Stuck between two Binoculars for Stargazing

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Stuck between two Binoculars for Stargazing

Postby wiegetz » Mon May 07, 2018 2:56 pm

Hello everyone,

I am stuck between two binoculars for stargazing.

These models:

Olympus 118760 10 x 50 DPS-I
Celestron SkyMaster 15x70
I am not sure which I should buy. The prices are not that much different, the 10x50 costs 60€ and the 15x70 costs 80€. It goes to a -10€ sale on, so I will wait until that happens (I am a Student, so haha) I also want to buy a tripod for ~25€ on Amazon for it.

Please do not post other models, since these two are the only good ones available here in Germany, and I cannot increase my budget every further.

I intend to visit the Eifel national park for stargazing because it is the best place here to do stargazing (possibly the only one as well) and because it also got the dark-sky award.

Best regards,
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Re: Stuck between two Binoculars for Stargazing

Postby Gfamily2 » Mon May 07, 2018 4:42 pm

Hi and welcome.

I can't give you much advice about which would be better. I have had the Celestrons and they're good, but heavy to use for extended use. A tripod can help, but only for targets that are not too far above the horizon.
If you're looking at targets near the zenith, you would do better to get a reclining seat (or a sun-lounger) that allows you to lean back and take the weight of the binoculars on your face.

As you're probably aware, the Olympus 10x50s will give you a wider field of view, whereas the Celestrons give you a higher magnification. I'm not exactly sure of the maths, but I think the brightness for extended objects should be more or less the same in both. As I understand it, you'll see more stars with the Celestrons because of the larger aperture, but for planets, the moon and any nebulae, the brightness is about the same.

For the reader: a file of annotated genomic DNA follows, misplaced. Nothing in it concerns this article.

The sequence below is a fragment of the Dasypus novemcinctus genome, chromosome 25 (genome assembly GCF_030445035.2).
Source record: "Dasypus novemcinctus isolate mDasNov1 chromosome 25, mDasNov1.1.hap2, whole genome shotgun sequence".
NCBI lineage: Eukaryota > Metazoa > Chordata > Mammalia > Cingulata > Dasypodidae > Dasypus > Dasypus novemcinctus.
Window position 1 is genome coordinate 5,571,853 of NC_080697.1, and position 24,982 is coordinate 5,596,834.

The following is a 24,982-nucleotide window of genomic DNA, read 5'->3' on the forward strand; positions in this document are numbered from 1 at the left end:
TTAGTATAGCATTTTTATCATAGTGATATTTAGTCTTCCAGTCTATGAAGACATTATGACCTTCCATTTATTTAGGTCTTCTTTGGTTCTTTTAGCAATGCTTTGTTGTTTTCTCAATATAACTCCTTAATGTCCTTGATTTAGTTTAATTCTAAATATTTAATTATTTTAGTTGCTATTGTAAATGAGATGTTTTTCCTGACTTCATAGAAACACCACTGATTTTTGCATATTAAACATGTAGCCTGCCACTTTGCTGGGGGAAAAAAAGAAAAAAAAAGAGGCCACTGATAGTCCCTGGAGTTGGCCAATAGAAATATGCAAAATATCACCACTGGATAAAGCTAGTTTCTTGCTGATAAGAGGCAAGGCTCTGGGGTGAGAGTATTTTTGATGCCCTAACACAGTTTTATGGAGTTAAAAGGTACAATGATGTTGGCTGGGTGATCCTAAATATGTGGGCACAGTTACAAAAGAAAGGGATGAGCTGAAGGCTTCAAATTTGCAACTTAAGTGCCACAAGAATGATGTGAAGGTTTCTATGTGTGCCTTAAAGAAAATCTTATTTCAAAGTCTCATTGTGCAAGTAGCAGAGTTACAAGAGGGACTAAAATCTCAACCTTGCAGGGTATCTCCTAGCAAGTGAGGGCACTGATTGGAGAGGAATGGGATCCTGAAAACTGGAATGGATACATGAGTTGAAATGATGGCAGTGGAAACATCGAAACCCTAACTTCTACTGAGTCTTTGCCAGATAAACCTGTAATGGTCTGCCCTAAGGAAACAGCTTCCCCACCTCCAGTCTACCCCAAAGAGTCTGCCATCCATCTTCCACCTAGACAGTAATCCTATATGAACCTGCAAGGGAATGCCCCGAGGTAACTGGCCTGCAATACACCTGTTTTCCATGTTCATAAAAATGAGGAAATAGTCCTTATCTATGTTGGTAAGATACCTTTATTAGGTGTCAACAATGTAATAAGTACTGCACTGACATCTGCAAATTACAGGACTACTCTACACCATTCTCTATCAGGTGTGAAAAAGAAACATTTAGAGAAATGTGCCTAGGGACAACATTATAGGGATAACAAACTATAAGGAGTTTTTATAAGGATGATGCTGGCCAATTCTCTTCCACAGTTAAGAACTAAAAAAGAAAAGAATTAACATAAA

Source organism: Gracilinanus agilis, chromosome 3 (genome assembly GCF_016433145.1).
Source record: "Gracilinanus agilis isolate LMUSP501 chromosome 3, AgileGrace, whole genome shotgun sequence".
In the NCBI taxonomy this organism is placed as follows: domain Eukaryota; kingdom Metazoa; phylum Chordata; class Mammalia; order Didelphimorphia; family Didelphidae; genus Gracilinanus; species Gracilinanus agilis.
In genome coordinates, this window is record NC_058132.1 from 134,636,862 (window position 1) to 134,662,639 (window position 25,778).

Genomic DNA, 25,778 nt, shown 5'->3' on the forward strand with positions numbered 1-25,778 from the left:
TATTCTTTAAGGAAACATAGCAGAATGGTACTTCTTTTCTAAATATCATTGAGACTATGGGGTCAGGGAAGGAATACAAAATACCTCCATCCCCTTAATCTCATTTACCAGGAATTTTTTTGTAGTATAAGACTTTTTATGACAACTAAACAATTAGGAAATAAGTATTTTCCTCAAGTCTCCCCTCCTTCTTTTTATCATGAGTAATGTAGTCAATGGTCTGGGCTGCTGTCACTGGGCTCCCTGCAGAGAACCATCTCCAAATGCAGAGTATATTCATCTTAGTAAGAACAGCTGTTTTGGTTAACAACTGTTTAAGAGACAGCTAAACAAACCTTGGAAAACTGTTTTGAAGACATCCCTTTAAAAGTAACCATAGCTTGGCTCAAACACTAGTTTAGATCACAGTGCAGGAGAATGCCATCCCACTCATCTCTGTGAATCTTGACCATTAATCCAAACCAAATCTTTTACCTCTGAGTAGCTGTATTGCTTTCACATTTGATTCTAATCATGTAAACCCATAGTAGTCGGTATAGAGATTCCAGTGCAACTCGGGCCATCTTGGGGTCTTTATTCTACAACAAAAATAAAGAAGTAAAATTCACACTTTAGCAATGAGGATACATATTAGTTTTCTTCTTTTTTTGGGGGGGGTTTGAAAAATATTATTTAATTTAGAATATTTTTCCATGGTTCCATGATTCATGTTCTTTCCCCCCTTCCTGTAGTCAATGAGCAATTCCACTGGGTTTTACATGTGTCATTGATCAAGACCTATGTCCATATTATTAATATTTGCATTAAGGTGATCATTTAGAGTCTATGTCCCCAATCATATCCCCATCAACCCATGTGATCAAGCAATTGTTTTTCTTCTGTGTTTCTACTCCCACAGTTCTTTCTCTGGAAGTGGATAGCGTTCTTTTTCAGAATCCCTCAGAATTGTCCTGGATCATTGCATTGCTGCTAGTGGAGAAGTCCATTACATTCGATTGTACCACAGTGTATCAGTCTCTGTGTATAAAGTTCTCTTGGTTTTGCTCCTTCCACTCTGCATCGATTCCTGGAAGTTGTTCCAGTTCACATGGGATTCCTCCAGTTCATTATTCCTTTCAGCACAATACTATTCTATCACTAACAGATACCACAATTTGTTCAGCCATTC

The most important thing is that you check they are properly collimated as soon as you get them, and get them replaced if the images from each ocular are not perfectly aligned.
Test them on stars, because (in my experience), although you may be able to bring the images together for daytime observations, it's a lot harder when observing stars.

As you may be aware, a common piece of advice when using binoculars is to fix on the target with the naked eye first, then without moving your head, bring the binoculars up to your eyes; that way, you shouldn't have to search for your target - it certainly works for birds, at least.

Hope you have success with whichever you buy.
Scopes: Meade 8" SCT, Skywatcher 127mm Mak, Raffle winner of SW ST80
For imaging: Pentax K5, Asda webcam, Star Adventurer (new toy)
For companionship: Mid Cheshire Astronomical Group.
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Re: Stuck between two Binoculars for Stargazing

Postby Aratus » Mon May 07, 2018 6:46 pm

The 15x70 will be the better one for astronomy. The bigger the objective lens the better, and x15 will still give a good field of view. The Celestron can be adjusted if the images don't line up, although the adjustment screws are well hidden!
I use an 11" reflector (Celestron CPC 1100) and a 3" refractor, (Sky-Watcher ST80) mounted on an equatorial wedge, housed in a 2.2m Pulsar observatory. I use a ZWO ASI 120MM, ZWO ASI1600MC and Canon 1300D for imaging.
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Re: Stuck between two Binoculars for Stargazing

Postby The Man with the Corrugated Iron Roof » Sat Jun 02, 2018 10:03 pm

15x70s are great. On another subject, I think you will win the World Cup.
How can I be one with the universe when we don't know what 96% of it is.

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Location: Wiltshire but can be just about anywhere up to 41 000 feet

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